Clearing the Air on the Debt Limit Page: 4 of 15

Clearing the Air on the Debt Limit
The statutory debt limit, currently suspended through December 8, 2017, provides Congress
a means of controlling federal borrowing. As the date when that suspension will lapse
approaches, discussions about the role of the debt limit among the media, researchers, and
Members of Congress promise to become a more frequent. In recent discussions, misleading or
less than fully accurate claims have at times surfaced. This report provides clarifications on five
common debt limit contentions.
The debt limit represents one way that Congress exerts control over fiscal policy, which stems
from closely related constitutional provisions. Those provisions-the Taxing and Spending
Clause ("Power To lay and collect Taxes, Duties, Imposts and Excises, to pay the Debts and
provide for the common Defence and general Welfare of the United States")' and the Borrowing
Clause ("Power ... To borrow Money on the Credit of the United States")2-establish the basis of
the congressional power of the purse.3 Congress, under its Borrowing Clause powers, has
authorized the Department of the Treasury to borrow through various debt instruments to finance
expenditures not covered by federal receipts.4 The total amount of outstanding federal debt, with
minor exceptions, is constrained by a statutory debt limit.
When that limit is close to binding, the Treasury Secretary can invoke authorities to employ
extraordinary measures to finance federal expenditures.' If expenditures persistently outrun
receipts, and if the debt limit is not modified, at some point Treasury's cash balances and
borrowing capacity would be exhausted, leaving the Treasury without means to meet federal
The latest debt limit episode was resolved on September 8, 2017, when a continuing resolution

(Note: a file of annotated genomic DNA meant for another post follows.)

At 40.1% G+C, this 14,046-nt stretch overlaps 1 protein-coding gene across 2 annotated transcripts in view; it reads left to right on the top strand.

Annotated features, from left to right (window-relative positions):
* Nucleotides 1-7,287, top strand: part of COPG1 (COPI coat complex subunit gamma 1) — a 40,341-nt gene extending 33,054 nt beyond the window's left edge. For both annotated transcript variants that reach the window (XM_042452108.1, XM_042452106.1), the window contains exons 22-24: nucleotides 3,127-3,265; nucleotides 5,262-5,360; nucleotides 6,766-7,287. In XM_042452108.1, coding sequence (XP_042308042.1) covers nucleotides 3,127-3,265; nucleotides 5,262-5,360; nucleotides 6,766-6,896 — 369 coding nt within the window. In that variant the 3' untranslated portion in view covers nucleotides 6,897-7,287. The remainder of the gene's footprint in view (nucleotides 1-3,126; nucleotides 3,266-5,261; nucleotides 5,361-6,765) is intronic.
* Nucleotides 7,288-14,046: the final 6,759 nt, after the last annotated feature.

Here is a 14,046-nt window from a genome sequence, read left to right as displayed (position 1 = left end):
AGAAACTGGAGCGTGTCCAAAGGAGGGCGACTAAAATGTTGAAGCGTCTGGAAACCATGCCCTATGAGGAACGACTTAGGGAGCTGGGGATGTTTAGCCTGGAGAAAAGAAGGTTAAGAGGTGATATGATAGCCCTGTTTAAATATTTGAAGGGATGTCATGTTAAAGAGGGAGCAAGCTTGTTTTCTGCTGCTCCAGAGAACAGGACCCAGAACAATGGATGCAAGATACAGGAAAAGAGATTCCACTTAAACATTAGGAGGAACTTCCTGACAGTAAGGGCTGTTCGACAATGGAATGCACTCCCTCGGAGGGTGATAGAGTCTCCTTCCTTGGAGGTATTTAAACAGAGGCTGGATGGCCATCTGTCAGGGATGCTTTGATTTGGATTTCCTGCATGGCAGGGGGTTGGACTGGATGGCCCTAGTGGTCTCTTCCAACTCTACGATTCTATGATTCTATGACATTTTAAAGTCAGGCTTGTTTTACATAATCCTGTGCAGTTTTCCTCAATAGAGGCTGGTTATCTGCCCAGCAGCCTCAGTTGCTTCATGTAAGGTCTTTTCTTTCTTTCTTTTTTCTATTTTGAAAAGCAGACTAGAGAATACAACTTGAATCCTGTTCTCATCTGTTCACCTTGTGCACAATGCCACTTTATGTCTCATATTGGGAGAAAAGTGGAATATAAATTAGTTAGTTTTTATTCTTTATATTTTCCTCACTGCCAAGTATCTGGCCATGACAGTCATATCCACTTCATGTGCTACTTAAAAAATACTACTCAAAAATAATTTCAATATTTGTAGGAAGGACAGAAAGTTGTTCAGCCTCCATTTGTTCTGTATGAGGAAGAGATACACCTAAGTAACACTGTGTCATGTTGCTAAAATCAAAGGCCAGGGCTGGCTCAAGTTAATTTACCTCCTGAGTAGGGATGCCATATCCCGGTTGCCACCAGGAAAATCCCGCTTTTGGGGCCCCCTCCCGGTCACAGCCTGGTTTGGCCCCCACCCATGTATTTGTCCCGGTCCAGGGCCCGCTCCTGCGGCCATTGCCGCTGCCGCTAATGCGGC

measure (PL. 115-56) was enacted that included a suspension of the debt limit through December
8, 2017. Once that debt limit suspension lapses, the Treasury Secretary may again invoke
authorities to use extraordinary measures, which would likely suffice to meet federal obligations
well into 2018.'
Point of Clarification 1: The United States Had Debt
Limits Before 1917
Federal debt has been subject to limits since the beginning of the U.S. government. Before 1917,
Congress typically specified the interest rates, maturities, call options, and other aspects of debt
issuances.8 During wars, however, the U.S. Treasury was often granted more leeway in deciding
1 U.S. CONST. art. 1, 8, cl. 1
2 U.S. CONST. art. 1, 8, cl. 2.
3 Congress also authorizes governmental entities to draw money from the U.S. Treasury to meet various statutory
obligations. See U.S. CONST. art. I, 9, cl. 7 ("No Money shall be drawn from the Treasury, but in Consequence of
Appropriations made by Law").
4 These instruments include bonds (31 U.S.C. 3102); notes (Id. 3103); certificates of indebtedness and Treasury
bills (Id. 3104); as well as savings bonds and savings certificates (Id. 3105).
s 5 U.S.C. 8348(j) et seq.
6 Neil H. Buchanan and Michael C. Dorf, How to Choose the Least Unconstitutional Option: Lessons for the President
(and Others) from the Debt Ceiling Standoff, 112 COLUM. L. REv. 1175 (2011).
7 For details, see CRS Report R43389, The Debt Limit Since 2011, by D. Andrew Austin.
8 For a list of pre-World War I debt issuances, see U.S. Congress, National Monetary Commission , Laws of the United
States Concerning Money, Banking, and Loans, 1778-1909, 61st Cong., 2nd sess., 1910, S.Doc. 580, pp. 766-769; .pdf.

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Austin, D. Andrew & Thomas, Kenneth R. Clearing the Air on the Debt Limit, report, November 2, 2017; Washington D.C.. ( accessed April 23, 2019), University of North Texas Libraries, Digital Library,; crediting UNT Libraries Government Documents Department.

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